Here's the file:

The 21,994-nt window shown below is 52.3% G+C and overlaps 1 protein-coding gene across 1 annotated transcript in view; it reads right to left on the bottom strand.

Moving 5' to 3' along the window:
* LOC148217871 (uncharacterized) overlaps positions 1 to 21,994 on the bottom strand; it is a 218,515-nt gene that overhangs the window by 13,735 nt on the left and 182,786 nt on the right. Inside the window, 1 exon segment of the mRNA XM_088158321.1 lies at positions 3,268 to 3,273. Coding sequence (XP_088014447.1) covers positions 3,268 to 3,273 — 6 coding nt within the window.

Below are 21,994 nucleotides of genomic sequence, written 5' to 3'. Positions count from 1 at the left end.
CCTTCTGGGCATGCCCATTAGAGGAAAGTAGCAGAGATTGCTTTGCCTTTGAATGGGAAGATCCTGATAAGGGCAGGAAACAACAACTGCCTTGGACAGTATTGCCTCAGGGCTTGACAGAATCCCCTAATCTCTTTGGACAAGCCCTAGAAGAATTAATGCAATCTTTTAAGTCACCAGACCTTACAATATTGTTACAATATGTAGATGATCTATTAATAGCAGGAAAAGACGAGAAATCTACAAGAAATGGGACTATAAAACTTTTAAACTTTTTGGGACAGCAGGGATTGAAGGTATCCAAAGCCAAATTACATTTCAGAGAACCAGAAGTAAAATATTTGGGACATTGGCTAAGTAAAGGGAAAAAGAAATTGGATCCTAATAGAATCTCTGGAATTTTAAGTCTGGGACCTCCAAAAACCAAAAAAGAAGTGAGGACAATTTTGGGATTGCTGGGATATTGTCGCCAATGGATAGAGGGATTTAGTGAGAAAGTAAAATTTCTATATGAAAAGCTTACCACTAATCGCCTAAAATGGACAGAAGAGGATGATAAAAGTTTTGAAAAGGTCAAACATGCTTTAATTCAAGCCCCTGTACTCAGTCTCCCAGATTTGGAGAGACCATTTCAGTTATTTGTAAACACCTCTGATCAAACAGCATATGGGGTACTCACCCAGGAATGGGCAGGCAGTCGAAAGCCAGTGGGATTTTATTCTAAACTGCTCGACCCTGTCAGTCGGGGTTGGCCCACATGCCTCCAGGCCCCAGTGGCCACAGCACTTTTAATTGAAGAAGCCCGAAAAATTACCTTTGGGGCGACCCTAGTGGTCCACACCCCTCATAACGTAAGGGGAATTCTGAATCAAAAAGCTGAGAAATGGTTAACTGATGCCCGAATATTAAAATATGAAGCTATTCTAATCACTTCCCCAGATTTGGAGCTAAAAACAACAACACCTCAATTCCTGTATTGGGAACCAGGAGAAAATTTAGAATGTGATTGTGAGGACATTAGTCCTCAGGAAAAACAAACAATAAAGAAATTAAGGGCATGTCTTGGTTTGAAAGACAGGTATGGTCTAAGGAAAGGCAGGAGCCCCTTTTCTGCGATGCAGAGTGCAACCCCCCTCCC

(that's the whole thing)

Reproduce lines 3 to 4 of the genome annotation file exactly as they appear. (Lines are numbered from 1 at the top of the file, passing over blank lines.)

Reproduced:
* LOC148217871 (uncharacterized) overlaps positions 1 to 21,994 on the bottom strand; it is a 218,515-nt gene that overhangs the window by 13,735 nt on the left and 182,786 nt on the right. Inside the window, 1 exon segment of the mRNA XM_088158321.1 lies at positions 3,268 to 3,273. Coding sequence (XP_088014447.1) covers positions 3,268 to 3,273 — 6 coding nt within the window.

Below are 21,994 nucleotides of genomic sequence, written 5' to 3'. Positions count from 1 at the left end.